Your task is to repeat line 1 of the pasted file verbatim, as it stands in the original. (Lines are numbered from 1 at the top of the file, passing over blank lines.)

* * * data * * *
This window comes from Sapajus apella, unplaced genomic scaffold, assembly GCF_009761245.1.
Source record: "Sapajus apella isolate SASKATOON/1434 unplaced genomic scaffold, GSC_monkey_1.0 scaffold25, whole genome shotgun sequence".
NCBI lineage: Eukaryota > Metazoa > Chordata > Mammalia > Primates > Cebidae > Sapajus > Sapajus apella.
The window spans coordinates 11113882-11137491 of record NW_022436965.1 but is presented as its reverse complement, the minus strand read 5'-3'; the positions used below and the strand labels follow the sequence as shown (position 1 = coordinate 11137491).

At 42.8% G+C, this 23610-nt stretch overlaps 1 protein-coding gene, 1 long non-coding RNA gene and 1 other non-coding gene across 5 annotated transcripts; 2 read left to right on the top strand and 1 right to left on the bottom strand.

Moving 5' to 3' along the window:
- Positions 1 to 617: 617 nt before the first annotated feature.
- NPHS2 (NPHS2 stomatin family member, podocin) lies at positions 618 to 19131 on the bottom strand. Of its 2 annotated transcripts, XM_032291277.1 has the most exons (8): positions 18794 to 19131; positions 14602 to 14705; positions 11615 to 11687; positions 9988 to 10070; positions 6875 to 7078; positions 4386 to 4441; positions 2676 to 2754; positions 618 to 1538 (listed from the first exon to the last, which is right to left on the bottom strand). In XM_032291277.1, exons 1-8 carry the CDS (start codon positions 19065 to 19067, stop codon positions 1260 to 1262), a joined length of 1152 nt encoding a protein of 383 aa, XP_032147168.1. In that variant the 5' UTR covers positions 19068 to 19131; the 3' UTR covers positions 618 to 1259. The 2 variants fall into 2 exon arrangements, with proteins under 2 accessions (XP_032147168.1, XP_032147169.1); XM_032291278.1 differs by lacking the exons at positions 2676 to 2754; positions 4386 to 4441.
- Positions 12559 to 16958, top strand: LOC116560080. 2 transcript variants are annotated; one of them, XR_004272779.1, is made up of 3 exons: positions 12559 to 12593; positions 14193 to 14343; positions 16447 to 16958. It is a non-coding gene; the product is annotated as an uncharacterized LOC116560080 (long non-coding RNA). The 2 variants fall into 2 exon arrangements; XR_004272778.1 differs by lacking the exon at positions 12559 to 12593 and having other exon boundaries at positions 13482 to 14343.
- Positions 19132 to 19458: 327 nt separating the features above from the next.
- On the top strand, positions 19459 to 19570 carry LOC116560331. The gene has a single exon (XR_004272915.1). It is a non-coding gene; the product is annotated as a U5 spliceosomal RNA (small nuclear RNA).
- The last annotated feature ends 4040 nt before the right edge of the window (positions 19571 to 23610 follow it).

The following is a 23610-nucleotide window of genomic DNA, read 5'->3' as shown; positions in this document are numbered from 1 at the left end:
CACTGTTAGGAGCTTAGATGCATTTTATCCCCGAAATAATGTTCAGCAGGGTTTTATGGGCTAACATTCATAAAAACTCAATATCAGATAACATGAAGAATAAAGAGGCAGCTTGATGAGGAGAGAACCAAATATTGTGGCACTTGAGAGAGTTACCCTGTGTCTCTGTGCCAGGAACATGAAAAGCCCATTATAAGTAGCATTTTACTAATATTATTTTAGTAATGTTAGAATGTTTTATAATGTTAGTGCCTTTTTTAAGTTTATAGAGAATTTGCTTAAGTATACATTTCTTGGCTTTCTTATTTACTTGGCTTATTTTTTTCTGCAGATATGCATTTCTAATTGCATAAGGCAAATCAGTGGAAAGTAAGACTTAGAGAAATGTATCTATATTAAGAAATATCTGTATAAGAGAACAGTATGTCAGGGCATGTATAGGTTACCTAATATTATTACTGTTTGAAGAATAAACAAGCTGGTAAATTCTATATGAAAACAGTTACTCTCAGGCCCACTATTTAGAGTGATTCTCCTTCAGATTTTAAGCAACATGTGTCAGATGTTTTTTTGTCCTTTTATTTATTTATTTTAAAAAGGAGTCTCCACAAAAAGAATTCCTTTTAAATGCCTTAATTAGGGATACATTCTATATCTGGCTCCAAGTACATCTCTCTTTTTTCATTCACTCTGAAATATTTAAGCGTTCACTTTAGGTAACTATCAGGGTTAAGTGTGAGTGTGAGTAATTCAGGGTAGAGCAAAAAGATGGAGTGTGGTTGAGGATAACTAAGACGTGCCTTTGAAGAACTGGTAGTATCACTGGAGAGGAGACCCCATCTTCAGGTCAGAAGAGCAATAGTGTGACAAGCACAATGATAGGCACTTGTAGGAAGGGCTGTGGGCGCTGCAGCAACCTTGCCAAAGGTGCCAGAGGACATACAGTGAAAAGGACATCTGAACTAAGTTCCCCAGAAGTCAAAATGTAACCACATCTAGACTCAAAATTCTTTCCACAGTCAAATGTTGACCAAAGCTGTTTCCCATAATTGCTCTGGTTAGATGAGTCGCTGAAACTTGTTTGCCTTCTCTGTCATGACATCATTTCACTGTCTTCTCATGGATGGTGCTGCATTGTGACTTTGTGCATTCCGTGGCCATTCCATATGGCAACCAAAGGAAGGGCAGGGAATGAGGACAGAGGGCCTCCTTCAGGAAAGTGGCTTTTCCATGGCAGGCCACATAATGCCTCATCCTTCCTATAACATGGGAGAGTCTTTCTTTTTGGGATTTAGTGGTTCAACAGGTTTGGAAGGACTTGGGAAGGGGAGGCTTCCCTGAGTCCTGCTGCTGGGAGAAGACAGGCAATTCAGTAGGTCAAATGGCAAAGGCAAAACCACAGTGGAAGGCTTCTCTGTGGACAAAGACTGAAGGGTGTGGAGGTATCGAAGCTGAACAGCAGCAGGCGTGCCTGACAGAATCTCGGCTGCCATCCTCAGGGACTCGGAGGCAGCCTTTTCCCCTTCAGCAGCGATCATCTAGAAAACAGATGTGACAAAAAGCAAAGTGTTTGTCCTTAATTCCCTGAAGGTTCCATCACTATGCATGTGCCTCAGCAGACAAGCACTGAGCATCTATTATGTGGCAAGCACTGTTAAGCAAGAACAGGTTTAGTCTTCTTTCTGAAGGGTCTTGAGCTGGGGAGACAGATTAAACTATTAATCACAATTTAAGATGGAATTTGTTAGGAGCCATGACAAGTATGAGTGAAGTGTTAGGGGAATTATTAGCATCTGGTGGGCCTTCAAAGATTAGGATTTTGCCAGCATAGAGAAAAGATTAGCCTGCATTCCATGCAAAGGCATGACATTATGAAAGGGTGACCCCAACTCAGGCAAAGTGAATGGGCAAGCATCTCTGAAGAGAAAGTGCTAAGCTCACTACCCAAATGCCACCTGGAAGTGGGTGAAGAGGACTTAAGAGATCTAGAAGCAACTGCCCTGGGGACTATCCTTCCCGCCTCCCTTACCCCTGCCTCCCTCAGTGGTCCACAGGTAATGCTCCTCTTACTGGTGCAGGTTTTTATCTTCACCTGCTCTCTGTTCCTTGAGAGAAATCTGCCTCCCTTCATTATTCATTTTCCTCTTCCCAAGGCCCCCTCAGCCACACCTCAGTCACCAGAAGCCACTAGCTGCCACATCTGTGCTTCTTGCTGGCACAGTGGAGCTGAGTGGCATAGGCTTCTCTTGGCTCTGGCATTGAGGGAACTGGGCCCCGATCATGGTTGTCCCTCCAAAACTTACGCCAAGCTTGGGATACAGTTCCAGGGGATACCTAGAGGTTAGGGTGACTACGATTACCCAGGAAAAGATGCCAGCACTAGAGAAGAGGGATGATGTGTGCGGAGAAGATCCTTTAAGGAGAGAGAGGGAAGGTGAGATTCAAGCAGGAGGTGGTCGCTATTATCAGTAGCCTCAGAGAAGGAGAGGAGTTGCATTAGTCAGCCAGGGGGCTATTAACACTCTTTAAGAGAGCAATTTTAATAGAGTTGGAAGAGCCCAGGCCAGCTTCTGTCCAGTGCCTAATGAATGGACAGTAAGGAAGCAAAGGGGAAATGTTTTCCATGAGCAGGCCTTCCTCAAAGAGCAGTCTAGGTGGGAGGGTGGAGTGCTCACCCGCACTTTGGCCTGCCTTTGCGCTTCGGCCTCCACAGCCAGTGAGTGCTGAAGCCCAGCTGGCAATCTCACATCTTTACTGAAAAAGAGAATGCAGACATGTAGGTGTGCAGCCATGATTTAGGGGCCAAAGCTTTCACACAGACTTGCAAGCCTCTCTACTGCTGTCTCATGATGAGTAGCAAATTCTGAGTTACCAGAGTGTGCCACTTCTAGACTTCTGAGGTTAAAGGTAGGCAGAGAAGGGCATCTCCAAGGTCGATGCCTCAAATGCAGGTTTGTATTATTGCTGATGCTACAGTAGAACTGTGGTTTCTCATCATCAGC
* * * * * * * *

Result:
This window comes from Sapajus apella, unplaced genomic scaffold, assembly GCF_009761245.1.